Bachelor’s Button Problems: Why Are My Flowers Falling Over

bachelors button droop
bachelors button droop
(Image credit: padrin7)

There is something enchanting about an abundance of blue flowers in the garden, and one of the most popular annuals for adding blue color is bachelor’s buttons. Like most tall annuals, bachelor’s buttons tend to fall over when loaded with flowers. Learn how to deal with bachelor’s buttons falling over in this article.

My Flowers are Falling Over

Some tall flowers develop sturdy stems and a bushy growth habit when you cut them back. Unfortunately, bachelor’s buttons don’t fall into that category. All you accomplish with a midseason cut is a loss of flowers with little time left to produce new ones. Bachelor’s button stems loaded with flowers in full bloom tend to flop over just when the flowers are at their best. It’s a good idea to plan in advance for the likelihood that they will eventually fall. Anticipate the problem and take care of it early in the season. "Why are my flowers falling over?" you ask. When your bachelor’s buttons topple over, it isn’t because you’ve done anything wrong. They simply become top heavy, especially after heavy rain. When thoroughly drenched, water collects between the petals to make the blossoms even heavier, and the plant’s thin stems can’t support them. Staking bachelor’s buttons is the best way to deal with toppling plants.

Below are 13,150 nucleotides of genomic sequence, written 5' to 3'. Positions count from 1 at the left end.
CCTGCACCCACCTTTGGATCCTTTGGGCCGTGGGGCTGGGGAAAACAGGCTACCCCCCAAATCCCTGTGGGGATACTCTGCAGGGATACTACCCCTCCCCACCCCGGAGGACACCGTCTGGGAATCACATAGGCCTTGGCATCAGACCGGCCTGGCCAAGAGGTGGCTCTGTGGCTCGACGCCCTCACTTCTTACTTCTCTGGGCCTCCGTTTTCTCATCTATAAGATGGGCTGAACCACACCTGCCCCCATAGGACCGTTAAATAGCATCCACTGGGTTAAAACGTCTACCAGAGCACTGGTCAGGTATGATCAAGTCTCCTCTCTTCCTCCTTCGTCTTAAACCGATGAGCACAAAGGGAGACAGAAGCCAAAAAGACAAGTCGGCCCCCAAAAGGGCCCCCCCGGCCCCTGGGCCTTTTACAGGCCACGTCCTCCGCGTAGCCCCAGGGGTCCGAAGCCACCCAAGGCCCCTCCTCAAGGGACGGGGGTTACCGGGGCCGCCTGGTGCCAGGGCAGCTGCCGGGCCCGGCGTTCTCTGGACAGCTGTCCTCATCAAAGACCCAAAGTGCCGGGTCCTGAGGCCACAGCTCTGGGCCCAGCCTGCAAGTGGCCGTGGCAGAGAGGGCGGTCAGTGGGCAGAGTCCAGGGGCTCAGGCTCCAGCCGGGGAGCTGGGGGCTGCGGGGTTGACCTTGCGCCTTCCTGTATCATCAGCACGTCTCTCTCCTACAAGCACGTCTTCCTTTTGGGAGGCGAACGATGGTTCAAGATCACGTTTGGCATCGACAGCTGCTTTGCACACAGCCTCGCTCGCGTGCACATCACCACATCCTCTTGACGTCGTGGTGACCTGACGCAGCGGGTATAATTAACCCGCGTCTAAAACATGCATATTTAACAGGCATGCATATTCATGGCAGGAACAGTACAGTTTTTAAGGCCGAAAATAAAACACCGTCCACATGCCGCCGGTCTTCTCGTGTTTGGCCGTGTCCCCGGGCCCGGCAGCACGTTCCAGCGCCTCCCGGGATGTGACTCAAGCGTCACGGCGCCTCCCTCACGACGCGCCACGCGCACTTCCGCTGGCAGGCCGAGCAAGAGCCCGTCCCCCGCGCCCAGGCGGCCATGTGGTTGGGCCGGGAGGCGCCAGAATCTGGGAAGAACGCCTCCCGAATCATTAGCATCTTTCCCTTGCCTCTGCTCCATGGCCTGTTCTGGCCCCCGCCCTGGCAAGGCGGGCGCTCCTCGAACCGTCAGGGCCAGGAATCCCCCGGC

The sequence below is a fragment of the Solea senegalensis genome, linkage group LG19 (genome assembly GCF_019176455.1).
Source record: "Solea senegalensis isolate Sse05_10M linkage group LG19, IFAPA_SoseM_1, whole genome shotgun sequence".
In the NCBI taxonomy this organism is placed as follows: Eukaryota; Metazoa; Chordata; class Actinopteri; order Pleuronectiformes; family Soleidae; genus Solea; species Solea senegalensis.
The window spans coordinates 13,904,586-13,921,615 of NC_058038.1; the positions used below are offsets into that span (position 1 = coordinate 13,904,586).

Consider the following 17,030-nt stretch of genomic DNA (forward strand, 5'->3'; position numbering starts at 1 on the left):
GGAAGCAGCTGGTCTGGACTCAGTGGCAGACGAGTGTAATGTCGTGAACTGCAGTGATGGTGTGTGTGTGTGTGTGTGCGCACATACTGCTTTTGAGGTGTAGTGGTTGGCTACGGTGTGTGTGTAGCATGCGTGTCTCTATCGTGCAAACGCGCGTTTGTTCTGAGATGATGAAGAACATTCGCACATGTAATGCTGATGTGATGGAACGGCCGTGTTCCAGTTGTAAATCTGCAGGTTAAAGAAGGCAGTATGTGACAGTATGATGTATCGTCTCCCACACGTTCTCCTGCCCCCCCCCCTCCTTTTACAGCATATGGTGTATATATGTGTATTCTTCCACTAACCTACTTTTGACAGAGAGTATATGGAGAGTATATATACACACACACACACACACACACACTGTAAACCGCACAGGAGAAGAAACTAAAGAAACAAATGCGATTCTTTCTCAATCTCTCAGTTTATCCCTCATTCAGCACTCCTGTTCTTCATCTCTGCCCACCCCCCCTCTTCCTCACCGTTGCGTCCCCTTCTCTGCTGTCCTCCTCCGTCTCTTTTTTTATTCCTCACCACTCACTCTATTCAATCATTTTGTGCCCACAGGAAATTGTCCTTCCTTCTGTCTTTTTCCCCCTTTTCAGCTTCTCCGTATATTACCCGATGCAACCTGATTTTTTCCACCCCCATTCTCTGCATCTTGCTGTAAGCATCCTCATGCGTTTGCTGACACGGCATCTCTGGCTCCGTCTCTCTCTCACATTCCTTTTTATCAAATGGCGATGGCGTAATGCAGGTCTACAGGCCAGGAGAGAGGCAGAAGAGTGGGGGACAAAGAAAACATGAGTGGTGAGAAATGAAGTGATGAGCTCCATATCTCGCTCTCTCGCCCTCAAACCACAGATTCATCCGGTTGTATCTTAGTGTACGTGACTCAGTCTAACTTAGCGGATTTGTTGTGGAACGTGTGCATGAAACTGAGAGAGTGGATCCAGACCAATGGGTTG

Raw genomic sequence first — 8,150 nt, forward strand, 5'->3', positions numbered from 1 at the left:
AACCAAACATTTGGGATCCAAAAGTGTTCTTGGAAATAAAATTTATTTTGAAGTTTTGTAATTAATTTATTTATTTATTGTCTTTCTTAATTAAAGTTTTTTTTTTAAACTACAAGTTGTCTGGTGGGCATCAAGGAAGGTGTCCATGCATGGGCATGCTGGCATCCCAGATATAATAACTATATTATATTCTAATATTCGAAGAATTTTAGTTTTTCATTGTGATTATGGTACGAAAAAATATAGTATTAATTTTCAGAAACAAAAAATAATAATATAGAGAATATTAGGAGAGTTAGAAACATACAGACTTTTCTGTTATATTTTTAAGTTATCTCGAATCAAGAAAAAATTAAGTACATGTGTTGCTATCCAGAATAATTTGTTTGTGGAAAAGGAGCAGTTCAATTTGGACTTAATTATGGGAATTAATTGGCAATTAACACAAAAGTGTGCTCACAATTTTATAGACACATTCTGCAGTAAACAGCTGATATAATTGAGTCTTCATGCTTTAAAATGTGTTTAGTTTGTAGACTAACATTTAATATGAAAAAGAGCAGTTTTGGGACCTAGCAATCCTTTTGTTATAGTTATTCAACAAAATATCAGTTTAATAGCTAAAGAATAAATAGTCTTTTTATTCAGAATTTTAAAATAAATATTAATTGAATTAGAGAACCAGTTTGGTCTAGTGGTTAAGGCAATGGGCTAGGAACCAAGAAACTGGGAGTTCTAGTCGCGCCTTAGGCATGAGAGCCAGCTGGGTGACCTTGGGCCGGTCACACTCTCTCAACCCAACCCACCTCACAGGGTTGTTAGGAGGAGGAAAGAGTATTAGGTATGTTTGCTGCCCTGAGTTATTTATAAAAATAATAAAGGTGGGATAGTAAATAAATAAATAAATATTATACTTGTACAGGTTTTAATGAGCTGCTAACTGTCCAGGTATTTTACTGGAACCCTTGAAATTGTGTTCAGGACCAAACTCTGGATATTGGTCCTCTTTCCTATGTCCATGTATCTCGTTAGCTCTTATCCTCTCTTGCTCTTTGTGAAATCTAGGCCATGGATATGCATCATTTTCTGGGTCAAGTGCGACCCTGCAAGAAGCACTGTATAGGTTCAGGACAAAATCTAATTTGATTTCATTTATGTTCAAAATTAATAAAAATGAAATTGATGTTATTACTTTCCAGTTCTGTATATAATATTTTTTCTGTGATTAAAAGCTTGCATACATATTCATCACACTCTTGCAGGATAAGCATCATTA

Staking Bachelor’s Buttons

For best results, stake your flowers before they bloom. Bamboo poles or one inch (2.5 cm.) diameter wooden stakes are perfect. Those with a green tint will blend in so that they aren’t so obvious. Tie the plants to the stakes with soft, thick string or even strips of pantyhose. Nylon lines and thin string cut into the stems and damage the plant. Tie the plant loosely so that it has room to move in the breeze. You can place the stake in the center of a group of plants and weave the string around them, using as few stakes as necessary to stabilize the plants. You’ll have to continuously retie the plants as they grow. Another alternative is to use a round or teepee-shaped wire support. These supports are inexpensive, and although they will show more at first, they disappear as the plants grow around them. An advantage of these systems is that you don’t have to tie the plants. If you stake your plants in advance, you won’t find yourself asking “why are my flowers falling over?” later on. Staking nips one of the most common bachelor’s button problems in the bud so you can enjoy your flowers.

Jackie Carroll

Jackie Carroll has written over 500 articles for Gardening Know How on a wide range of topics.